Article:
The Edge

Why the commodity rally will get back on track

Implications for the US dollar and producers

1 minute read

Are we in the early stages of a sustained rise in commodity prices? And what does it mean for the US dollar?

We posed these questions a year ago when robust global economic growth was driving commodity demand and the US dollar was starting to tip over from a 15-year high. The two are inextricably linked, though which is the horse and which the cart is not always clear. The recent disruption in financial markets suggests it’s worth a fresh look at the relationship.

Over the past couple of years, there has been a broad improvement in commodity prices, with indices up by around 50% on average since early 2016. It’s been far from uniform, and different commodities bottomed at different times.

Iron ore and oil have seen the most spectacular rebounds, both up more than 100% from their lows.

The fundamentals in each commodity market are very different, but Principal Economist Jon Butcher identifies common factors behind the recovery.

First and foremost is growth in the global economy. GDP growth strengthened from a low of 2.3% in Q1 2016 to a six-year high of 3.1% in Q4 2017. The upswing has been broadly based with growth accelerating across Asia, Europe and the Americas. In 2016, emerging market growth was just 3.7%; this year we expect 4.6%, with China and India driving much of the improvement. This is doubly important for commodity demand, given the resource-intensive nature of emerging market growth.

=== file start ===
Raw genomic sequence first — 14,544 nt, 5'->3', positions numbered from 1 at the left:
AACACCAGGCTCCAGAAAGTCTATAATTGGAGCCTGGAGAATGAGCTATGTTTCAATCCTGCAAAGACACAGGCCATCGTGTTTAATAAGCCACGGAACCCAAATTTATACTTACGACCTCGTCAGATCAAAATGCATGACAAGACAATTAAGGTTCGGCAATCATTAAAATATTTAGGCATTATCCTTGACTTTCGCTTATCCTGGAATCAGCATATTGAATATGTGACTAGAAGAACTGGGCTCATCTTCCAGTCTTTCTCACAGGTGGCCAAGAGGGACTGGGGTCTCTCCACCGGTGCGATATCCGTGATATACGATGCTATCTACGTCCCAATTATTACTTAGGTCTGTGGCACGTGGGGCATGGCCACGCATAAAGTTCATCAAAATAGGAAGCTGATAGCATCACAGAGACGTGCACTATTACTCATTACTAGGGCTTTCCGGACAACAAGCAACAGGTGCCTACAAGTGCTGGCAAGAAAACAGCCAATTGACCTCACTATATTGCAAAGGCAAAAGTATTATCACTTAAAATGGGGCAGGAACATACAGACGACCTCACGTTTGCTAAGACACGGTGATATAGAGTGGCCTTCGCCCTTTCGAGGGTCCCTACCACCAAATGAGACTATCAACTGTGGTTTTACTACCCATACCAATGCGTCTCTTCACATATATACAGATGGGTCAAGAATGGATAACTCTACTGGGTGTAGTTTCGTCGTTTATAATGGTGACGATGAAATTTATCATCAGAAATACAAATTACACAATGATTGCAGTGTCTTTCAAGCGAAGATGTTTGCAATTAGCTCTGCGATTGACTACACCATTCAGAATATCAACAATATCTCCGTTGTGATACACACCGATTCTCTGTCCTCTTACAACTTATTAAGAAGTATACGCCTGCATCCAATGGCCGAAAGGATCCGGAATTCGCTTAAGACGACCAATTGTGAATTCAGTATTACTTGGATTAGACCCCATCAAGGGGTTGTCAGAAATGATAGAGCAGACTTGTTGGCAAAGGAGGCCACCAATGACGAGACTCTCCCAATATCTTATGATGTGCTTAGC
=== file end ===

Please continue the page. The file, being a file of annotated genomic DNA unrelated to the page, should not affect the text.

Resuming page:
Then there is the US dollar. The currency dropped 10% on a trade-weighted basis by end-January 2018, from its high of a year ago. The relationship between the US dollar and commodity prices is not straightforward, or indeed constant. But the dollar tends to be inversely correlated with commodity prices; a weaker dollar usually means stronger commodity prices, and that’s what we’ve seen over the past six months.

The fall in the value of the dollar reflects strength in the emerging world rather than a weak US economy.

It’s also sentiment: with confidence boosted by the global economic upswing, investors have shifted capital out of traditional safe havens like US treasuries into riskier assets with potentially higher returns.

Better prospects for growth in major trade partners like Europe and Canada, and with the expectation of monetary tightening in those economies, they have pushed their currencies higher against the dollar. We’d expect continued dollar weakness through 2018 given the prospects for a strong year of global economic growth.

Financial market volatility in the last fortnight has upset the apple cart. Commodity prices have corrected and the US dollar bounced by 4%, taking it back to December levels. US jobs data released on 2 February highlighted tightness in the US labour market.

Associated wage gains prompted fears of higher inflation and raised the prospect of accelerated US interest rate hikes. Uncertainty spiked, and equities and commodities dropped. Increased risk aversion effectively pulled capital back into safe havens like the US.

So, turning point or just a blip? More likely the latter.

Our view is that the global economy is set fair for growth at a healthy pace, perhaps a tad slower than in 2017-18. Developing economies in particular will do well.

This provides a backdrop for a sustained recovery in commodities over the next five years, though each commodity market has its own fundamental story. Oil, for example, is stuck in oversupply for the next two years before the market tightens into the early 2020s.

As commodities gradually recover, the US dollar should revert to gentle decline – though markets adjusting to the end of 'easy money' means it will doubtless be a bumpy ride for the currency and commodities alike. If we’re right, then some commodity producers may be on a journey to a better place in the next few years – firmer prices and better margins.

On the other hand, it might not pan out this way. So producers have to learn from this tough down cycle and persevere with the relentless drive to keep costs down so they can still make money even at future cycle lows – and wherever the US dollar travels. That has to be the goal.

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